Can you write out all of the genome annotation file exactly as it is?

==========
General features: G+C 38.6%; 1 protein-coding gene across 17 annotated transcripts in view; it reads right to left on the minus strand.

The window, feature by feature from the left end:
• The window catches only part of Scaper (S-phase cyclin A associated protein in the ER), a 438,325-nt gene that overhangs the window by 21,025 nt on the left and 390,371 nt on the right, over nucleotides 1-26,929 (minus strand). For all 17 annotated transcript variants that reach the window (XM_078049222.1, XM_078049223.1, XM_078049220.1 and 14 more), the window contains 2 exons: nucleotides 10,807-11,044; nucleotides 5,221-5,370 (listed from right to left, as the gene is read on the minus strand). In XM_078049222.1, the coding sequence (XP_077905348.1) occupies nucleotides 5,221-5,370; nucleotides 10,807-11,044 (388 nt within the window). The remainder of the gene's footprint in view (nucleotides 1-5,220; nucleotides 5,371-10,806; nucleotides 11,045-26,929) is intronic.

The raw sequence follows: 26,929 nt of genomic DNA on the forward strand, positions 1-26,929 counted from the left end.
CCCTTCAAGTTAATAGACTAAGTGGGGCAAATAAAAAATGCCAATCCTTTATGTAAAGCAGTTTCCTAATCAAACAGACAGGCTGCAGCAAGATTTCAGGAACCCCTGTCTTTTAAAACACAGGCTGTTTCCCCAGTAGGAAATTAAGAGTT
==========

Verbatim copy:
General features: G+C 38.6%; 1 protein-coding gene across 17 annotated transcripts in view; it reads right to left on the minus strand.

The window, feature by feature from the left end:
• The window catches only part of Scaper (S-phase cyclin A associated protein in the ER), a 438,325-nt gene that overhangs the window by 21,025 nt on the left and 390,371 nt on the right, over nucleotides 1-26,929 (minus strand). For all 17 annotated transcript variants that reach the window (XM_078049222.1, XM_078049223.1, XM_078049220.1 and 14 more), the window contains 2 exons: nucleotides 10,807-11,044; nucleotides 5,221-5,370 (listed from right to left, as the gene is read on the minus strand). In XM_078049222.1, the coding sequence (XP_077905348.1) occupies nucleotides 5,221-5,370; nucleotides 10,807-11,044 (388 nt within the window). The remainder of the gene's footprint in view (nucleotides 1-5,220; nucleotides 5,371-10,806; nucleotides 11,045-26,929) is intronic.

The raw sequence follows: 26,929 nt of genomic DNA on the forward strand, positions 1-26,929 counted from the left end.
CCCTTCAAGTTAATAGACTAAGTGGGGCAAATAAAAAATGCCAATCCTTTATGTAAAGCAGTTTCCTAATCAAACAGACAGGCTGCAGCAAGATTTCAGGAACCCCTGTCTTTTAAAACACAGGCTGTTTCCCCAGTAGGAAATTAAGAGTT